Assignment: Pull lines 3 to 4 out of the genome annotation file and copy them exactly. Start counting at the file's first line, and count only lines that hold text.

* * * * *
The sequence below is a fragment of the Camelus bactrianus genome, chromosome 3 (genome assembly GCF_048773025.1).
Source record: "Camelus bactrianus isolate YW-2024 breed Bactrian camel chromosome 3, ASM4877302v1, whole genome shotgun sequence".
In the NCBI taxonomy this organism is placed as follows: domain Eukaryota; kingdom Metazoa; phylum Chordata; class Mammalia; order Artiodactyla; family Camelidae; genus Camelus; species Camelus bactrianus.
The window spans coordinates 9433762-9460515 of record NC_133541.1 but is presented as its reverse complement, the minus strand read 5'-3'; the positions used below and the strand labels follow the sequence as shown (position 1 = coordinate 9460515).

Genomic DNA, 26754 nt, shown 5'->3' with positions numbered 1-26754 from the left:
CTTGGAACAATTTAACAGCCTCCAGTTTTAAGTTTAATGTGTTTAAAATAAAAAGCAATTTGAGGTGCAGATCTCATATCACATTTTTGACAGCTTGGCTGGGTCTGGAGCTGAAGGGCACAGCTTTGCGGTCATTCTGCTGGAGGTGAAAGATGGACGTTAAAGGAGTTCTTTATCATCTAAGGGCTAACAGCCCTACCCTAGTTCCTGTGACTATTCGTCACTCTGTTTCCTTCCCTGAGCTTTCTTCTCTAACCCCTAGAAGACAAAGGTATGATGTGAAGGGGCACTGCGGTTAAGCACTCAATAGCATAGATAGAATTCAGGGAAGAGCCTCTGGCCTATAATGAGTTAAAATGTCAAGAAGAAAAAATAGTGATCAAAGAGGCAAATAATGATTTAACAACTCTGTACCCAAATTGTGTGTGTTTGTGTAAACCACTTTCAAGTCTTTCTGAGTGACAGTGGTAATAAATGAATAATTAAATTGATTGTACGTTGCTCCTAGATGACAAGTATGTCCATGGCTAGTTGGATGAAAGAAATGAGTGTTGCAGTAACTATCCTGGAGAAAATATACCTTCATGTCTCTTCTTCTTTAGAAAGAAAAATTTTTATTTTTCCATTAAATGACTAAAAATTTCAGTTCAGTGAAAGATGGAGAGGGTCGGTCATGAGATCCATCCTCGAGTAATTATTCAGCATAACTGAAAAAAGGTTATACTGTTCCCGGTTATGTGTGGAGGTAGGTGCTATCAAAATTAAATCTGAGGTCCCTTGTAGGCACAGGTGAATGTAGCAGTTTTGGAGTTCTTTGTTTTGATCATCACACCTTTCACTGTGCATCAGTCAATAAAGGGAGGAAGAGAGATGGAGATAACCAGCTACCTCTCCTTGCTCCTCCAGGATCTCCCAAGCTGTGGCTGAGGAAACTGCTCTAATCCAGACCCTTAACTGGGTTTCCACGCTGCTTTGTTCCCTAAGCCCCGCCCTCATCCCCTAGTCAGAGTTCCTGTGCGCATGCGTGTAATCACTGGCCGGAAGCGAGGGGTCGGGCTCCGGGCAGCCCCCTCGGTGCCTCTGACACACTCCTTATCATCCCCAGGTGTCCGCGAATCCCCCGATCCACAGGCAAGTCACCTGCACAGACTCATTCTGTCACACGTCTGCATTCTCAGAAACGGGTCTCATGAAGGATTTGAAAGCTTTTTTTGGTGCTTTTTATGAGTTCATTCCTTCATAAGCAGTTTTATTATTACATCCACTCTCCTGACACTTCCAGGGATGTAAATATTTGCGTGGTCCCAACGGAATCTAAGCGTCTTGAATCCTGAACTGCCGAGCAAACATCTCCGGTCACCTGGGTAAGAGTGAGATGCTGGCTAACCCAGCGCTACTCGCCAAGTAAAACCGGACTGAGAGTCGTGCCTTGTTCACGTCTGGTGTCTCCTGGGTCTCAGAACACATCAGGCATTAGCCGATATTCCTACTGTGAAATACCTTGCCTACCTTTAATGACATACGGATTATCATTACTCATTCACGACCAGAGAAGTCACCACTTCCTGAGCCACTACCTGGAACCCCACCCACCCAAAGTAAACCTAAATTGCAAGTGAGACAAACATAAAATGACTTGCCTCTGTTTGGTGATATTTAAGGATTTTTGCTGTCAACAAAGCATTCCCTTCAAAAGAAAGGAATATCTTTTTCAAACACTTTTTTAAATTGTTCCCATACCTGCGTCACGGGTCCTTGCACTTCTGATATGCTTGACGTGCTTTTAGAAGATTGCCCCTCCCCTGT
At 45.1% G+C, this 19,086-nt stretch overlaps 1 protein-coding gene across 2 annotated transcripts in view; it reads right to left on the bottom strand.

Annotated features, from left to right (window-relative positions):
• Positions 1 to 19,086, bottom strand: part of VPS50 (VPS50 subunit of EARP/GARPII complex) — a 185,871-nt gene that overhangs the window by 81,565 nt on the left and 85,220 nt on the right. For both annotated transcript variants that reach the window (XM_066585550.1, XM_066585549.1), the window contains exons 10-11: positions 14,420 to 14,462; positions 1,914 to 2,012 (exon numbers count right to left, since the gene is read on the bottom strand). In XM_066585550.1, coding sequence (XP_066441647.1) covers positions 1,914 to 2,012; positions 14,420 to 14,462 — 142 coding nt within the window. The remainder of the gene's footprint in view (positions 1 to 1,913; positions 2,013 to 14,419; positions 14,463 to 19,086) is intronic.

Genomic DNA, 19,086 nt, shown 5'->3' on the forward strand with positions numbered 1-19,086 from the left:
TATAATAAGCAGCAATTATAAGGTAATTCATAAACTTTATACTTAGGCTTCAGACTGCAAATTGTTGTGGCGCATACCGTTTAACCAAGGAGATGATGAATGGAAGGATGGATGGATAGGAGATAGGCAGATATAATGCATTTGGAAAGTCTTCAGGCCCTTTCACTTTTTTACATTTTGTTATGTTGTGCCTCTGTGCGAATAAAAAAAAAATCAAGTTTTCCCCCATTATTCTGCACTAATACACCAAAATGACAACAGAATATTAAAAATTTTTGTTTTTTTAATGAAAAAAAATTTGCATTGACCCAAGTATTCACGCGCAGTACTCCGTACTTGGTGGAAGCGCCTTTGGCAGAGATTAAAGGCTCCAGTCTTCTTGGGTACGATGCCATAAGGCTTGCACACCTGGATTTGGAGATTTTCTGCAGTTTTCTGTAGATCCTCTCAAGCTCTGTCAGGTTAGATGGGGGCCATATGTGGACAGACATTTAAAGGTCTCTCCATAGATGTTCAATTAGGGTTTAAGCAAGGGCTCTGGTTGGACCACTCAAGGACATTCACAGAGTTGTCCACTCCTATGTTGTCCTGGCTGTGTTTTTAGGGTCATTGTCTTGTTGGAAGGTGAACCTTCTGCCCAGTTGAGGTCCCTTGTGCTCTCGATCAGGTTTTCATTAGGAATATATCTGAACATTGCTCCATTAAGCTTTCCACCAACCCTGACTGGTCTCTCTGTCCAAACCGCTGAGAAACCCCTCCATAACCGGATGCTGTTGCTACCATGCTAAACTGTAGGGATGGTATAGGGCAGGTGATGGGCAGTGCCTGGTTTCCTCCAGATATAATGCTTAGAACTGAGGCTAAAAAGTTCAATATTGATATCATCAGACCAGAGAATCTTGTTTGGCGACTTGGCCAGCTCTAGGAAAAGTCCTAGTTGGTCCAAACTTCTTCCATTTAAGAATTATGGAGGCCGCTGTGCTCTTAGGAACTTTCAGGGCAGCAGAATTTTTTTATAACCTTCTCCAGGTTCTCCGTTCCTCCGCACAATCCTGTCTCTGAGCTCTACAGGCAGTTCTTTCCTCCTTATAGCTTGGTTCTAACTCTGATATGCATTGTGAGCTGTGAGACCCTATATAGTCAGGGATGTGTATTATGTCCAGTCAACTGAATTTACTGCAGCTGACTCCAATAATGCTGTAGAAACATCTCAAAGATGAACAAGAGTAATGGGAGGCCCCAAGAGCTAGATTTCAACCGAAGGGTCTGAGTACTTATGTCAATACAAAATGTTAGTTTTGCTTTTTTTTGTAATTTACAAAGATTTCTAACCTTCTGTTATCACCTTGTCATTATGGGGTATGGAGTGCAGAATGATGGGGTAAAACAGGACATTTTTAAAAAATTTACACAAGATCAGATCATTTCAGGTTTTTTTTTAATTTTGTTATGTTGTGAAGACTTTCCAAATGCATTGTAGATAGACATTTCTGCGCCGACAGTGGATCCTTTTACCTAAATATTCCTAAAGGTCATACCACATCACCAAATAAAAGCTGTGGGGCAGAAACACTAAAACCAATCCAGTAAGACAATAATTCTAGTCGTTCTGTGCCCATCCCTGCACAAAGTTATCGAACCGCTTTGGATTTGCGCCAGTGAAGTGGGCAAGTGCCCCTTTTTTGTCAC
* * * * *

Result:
In the NCBI taxonomy this organism is placed as follows: domain Eukaryota; kingdom Metazoa; phylum Chordata; class Mammalia; order Artiodactyla; family Camelidae; genus Camelus; species Camelus bactrianus.
The window spans coordinates 9433762-9460515 of record NC_133541.1 but is presented as its reverse complement, the minus strand read 5'-3'; the positions used below and the strand labels follow the sequence as shown (position 1 = coordinate 9460515).